Diversity is a pertinent education concept, which aims at ensuring that the education system is devoid of discriminations associated with race, religion and cultures. It is evident that discriminating learners basing on their background impose negative consequences on their academic achievements and experiences with the education system. In addition, discrimination also affects educators in various ways including their abilities to transfer knowledge to learners effectively. There is the likelihood that learners facing discrimination will not participate actively in the learning process (Rusell, 2006). It is essential for nurse educators to be knowledgeable of the background of their learners in order to ensure effective content delivery. For instance, nurse educators should take into account the implications that culture impose on the teaching and learning process.

Teaching methods is an education concept wherein the educator selects an appropriate teaching method in accordance with the learning group, the learning environment and their respective environment. Therefore, the educator should select an appropriate method that facilitates learning and information retention. Some of the learning methods include modeling, collaborating, questioning, use of demonstration, explaining and questioning. Explaining is a teaching method that involves the logical clarification of information using examples, vivid illustrations and experiences. Collaborating is a teaching method that entails teamwork participation among learners. Collaboration ensures that there is a mutual responsibility among students; as a result, the teacher will find it relatively easy to teach students in groups because unclear concepts are discussed within the group. Similarly, nurse educators can benefit significantly when they teach students in groups (Rusell, 2006). Questioning is a teaching method wherein learners ask questions regarding the clarification of concepts and enhancing their understanding. In addition, questioning plays an integral role in enhancing the cognitive abilities of learners. Integrating these teaching methods play an integral role in promoting effective learning and teaching; therefore, both learners and educators benefit significantly from the teaching methods (Bridges, 1998).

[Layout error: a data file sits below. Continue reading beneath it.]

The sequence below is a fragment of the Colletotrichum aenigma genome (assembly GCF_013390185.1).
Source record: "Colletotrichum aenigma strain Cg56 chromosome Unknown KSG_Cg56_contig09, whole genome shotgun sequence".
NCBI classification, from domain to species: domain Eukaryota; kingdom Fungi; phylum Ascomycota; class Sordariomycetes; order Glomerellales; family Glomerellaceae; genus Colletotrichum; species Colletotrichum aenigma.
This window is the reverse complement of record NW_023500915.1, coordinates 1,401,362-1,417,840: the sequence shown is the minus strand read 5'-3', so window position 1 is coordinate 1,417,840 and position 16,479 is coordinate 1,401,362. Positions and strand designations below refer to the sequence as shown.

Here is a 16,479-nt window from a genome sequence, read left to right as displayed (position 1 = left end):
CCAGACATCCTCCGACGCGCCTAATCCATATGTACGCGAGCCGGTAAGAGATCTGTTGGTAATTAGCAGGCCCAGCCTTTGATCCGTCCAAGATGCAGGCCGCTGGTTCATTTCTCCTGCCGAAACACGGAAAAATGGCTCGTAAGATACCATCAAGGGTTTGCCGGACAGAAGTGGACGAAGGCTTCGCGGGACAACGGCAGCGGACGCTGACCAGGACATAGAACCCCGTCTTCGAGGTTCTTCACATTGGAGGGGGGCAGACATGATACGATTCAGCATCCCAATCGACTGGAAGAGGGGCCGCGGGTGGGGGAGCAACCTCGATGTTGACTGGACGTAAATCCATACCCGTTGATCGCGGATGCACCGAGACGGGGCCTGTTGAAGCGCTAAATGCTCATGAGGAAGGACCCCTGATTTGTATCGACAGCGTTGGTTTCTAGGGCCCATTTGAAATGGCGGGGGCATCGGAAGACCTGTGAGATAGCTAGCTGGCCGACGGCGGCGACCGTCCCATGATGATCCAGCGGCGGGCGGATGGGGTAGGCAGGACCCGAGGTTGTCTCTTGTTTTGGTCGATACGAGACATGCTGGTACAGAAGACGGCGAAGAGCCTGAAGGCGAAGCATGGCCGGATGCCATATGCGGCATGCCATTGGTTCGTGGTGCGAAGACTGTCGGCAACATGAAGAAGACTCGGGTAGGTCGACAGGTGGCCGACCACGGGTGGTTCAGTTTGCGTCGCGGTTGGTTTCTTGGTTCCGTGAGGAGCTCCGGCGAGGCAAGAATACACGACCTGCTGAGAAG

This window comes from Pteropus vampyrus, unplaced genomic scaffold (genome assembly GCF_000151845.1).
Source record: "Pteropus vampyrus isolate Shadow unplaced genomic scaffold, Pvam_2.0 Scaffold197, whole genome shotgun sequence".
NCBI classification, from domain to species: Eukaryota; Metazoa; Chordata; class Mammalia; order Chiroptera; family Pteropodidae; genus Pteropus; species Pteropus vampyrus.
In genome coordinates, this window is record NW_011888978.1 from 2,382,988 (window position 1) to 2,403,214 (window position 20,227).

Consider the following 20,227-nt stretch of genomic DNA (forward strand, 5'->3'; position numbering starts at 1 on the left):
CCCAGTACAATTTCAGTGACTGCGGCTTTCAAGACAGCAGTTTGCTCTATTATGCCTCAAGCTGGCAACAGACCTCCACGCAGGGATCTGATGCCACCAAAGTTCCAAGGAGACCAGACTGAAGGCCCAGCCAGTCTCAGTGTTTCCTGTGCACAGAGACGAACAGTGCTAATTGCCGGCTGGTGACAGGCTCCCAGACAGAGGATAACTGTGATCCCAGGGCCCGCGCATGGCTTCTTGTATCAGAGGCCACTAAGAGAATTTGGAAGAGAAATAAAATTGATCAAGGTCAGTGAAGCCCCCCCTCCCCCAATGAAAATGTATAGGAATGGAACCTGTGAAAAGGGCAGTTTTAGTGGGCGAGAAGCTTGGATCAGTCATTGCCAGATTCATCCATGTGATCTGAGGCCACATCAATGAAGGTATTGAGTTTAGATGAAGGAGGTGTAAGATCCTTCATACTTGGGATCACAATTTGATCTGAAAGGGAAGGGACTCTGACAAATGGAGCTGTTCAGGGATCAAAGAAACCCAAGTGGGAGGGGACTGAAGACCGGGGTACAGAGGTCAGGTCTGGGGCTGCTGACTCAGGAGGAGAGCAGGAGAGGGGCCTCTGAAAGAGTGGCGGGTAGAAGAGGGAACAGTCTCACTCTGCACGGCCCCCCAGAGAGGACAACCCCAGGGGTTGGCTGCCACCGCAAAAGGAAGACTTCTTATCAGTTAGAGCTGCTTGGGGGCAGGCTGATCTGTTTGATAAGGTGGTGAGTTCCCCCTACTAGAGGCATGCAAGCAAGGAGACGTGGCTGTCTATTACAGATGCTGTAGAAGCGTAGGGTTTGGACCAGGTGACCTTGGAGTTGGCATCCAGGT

Part 2: Examination of Key Educational Concepts and Behaviors

The aforementioned education concepts are vital for teachers and nurse educators because of their respective implications. For the case of teachers, being knowledgeable about learners ensures that the learning process is effective through knowledge acquisition and retention. For example, the choice of the teaching method is a significant factor in ensuring that learners understand the information being taught (Meacham et al., 2003). Nurse educators have a primary role of enlightening patients, families, fellow nurses, and the large community concerning the issues affecting them. Therefore, teaching methods are valuable and comes in handy as a tool for effective teaching because the effectiveness of learning depends on the choice of the teaching method. Questioning and demonstrating is suitable for the nurse educators since learners can benefit significantly through seeing and then asking questions for elaboration of concepts.

Cultural diversity is an essential aspect that the nurse educator must take into consideration when administering his or her duties. This requires the nurse educator to have knowledge pertaining to the cultural values and beliefs that dictate the ethical conduct and behavior in a society. The assessment of special needs is essential for the nurse educator because of the need to cater for the different needs of patients and families. Assessing these needs places the nurse educator in an outstanding position to ensure that their teaching methods address the demands of each group in the community (Steutel, 2006).